According to the American Academy of Child and Adolescent Psychiatry (AACAP), “Children with Oppositional Defiant Disorder (ODD), there is an ongoing pattern of uncooperative, defiant, and hostile behavior toward authority figures that seriously interferes with the youngster’s day to day functioning.” A child with oppositional defiant disorder can be challenging for a parent to handle. A parent may feel frustrated, angry and depressed when it comes to knowing at first on how to handle their child. AACAP has also stated, “Oppositional behavior is often a normal part of development for two to three year olds and early adolescents. However, openly uncooperative and hostile behavior becomes a serious concern when it is so frequent and consistent that it stands out when compared with other children of the same age and developmental level and when it affects the child’s social, family, and academic life.” To help us further understand oppositional defiant disorder I have interviewed family therapist intern Kathleen Oravec.
Tell me a little bit about yourself.
“I am a graduate of University of San Francisco MA Counseling Psychology. I have extensive experience in working in residential treatment centers and group homes with adolescents with emotional and behavioral problems. I have also worked as an on site school counselor with grades kindergarten through 8th. Currently, I am employed as a clinician at a psychiatric hospital where I help adolescents and adults when they are in crisis. I also work in a private practice setting as a Marriage Family Therapist Intern. I have completed the 3000 hours as required by the state in order to take the licensing exams. I hope to take them this summer!”
What are the signs and symptoms of oppositional defiant disorder?
“It is a recurrent pattern of disobedient, hostile, defiant behavior toward authority figures that persists for at least six months. It is characterized by the frequent occurrence of at least four of the following behaviors: losing temper, arguing with adults, deliberately, doing things that will annoy other people, blaming others for his or her mistakes or misbehavior, being touchy or easily annoyed by others, being angry and resentful
or being spiteful and vindictive.”
What type of impact does oppositional defiant disorder have on a child’s life?
“Children with oppositional defiant disorder can experience rejection by peers and classmates because of poor social skills, along with annoying, aggressive behavior. Also, a child with oppositional defiant disorder has a greater chance of developing a more serious behavioral disorder called conduct disorder. When started early, treatment is usually effective.”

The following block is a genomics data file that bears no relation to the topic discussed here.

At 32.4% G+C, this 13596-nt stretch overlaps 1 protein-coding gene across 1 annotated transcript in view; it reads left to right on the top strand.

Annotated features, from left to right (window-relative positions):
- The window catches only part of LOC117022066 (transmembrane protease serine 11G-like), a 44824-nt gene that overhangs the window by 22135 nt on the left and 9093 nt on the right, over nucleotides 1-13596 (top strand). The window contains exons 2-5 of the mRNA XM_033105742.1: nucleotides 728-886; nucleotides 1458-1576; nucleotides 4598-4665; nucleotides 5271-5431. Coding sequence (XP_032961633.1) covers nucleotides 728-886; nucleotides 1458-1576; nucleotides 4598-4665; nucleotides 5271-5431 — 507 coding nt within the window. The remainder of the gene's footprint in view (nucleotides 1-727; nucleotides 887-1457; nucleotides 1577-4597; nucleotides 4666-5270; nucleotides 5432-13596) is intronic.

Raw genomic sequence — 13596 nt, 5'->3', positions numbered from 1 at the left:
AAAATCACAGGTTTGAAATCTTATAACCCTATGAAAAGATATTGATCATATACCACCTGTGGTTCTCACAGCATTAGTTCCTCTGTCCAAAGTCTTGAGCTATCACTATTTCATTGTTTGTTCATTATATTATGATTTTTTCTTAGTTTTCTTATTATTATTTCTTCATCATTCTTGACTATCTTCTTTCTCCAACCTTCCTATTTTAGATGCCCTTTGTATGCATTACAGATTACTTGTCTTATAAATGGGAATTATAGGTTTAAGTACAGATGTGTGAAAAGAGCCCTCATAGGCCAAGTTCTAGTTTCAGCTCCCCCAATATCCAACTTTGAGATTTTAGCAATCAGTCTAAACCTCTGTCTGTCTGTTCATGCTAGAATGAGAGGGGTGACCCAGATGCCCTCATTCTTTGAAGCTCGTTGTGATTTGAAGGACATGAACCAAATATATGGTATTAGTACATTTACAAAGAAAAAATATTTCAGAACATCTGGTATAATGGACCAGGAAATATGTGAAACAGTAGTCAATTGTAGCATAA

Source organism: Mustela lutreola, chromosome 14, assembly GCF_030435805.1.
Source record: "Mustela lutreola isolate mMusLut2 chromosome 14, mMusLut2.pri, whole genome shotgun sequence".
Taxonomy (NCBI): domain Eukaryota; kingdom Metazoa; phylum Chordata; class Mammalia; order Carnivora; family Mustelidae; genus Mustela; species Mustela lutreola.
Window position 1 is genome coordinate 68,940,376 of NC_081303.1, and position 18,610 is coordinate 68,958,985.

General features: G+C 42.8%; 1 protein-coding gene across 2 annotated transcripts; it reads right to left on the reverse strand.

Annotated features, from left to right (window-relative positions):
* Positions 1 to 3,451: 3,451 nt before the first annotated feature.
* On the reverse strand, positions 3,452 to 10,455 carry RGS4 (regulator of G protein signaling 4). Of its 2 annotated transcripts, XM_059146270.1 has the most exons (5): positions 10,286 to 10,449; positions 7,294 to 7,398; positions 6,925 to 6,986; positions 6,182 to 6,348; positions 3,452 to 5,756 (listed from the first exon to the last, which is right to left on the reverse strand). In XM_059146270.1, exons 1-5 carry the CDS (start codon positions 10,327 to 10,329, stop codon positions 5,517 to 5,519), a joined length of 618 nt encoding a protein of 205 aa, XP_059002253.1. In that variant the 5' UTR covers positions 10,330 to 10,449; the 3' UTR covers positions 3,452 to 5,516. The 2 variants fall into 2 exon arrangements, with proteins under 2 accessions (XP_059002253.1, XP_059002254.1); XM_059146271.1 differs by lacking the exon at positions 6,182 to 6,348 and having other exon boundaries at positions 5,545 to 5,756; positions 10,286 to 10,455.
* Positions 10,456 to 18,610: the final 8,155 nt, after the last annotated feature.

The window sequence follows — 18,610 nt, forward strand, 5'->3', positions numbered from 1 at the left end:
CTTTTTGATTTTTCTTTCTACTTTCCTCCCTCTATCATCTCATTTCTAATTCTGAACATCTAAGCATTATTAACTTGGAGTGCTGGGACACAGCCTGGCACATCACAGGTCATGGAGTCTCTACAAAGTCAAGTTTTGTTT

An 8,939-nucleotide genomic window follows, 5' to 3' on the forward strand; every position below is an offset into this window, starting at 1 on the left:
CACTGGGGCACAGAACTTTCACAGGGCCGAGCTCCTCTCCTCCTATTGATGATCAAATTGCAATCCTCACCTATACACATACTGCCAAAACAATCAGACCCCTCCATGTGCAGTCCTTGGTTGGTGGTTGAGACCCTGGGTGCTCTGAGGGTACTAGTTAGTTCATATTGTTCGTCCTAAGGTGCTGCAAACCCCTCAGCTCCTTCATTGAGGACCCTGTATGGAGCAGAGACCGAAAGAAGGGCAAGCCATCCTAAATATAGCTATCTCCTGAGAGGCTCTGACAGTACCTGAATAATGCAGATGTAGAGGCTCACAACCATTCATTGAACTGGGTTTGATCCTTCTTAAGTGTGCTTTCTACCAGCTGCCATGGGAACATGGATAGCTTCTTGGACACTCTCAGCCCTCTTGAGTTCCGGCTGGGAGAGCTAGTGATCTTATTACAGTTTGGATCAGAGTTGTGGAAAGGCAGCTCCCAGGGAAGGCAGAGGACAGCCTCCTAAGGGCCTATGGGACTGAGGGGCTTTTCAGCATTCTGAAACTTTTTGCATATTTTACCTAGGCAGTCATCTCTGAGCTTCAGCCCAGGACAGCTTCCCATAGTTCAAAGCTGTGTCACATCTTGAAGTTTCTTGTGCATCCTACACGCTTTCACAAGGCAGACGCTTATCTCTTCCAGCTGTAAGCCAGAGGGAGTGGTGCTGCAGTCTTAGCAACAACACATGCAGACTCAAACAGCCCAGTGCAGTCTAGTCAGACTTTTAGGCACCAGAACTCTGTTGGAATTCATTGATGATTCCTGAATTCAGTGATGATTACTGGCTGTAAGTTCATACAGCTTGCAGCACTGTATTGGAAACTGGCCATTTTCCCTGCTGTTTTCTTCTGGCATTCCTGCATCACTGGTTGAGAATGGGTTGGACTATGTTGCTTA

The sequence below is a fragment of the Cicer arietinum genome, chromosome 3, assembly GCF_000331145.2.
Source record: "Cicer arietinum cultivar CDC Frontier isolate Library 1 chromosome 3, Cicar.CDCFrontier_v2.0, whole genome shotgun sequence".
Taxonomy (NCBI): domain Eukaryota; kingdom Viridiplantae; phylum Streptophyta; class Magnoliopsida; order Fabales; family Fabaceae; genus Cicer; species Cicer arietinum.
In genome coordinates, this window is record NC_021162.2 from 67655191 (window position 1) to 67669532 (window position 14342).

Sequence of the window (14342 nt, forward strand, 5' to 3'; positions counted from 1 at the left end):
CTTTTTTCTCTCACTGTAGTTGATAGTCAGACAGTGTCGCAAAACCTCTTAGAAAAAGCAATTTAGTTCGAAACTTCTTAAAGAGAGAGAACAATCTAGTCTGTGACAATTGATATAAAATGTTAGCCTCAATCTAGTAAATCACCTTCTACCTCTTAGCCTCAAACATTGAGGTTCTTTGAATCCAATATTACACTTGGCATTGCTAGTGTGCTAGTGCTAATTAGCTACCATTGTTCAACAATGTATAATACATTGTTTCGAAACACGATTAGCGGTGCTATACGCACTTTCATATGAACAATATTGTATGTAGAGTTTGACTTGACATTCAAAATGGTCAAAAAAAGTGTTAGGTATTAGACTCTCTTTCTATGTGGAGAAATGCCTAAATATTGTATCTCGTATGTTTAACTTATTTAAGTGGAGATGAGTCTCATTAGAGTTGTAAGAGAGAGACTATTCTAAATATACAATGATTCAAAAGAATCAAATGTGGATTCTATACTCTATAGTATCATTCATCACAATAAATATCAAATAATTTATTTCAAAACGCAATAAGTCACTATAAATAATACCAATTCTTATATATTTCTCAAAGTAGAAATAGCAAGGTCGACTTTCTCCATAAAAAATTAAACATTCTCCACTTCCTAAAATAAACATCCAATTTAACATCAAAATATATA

What type of help is available for someone who has oppositional defiant disorder?
“When a parent first notices the symptoms of oppositional defiant disorder, it is best to take the child to a physician to rule out any medical or neurological problems. There are no lab tests to specifically diagnose oppositional defiant disorder; the physician may use various tests, to rule out physical illness or medication side effects as the cause of the symptoms. The physician also will look for signs of other conditions that often occur along with oppositional defiant disorder, such as ADHD and depression. If the physician cannot find any physical cause for the symptoms, he may refer the child to a psychologist or psychiatrist for evaluation and diagnosis.”
What advice would you like to leave for a friend or family member who knows of someone who has oppositional defiant disorder?
“Treatment is based on many factors, including the child’s age, the severity of symptoms, and the child’s ability to participate in therapies. Treatment can consist of the following:
“Psychotherapy is aimed at helping the child develop more effective ways to express and control anger. A type of therapy called cognitive-behavioral therapy aims to reshape the child’s thinking to improve behavior. Family therapy may be used to help improve family interactions and communication among its members. There is no medication formally approved to treat oppositional defiant disorder, various drugs may be use to treat some of the distressing symptoms.”
Thank you Kathleen Oravec for the interview. For more information about Kathleen Oravec check out her website at www.sacramento-therapist.com.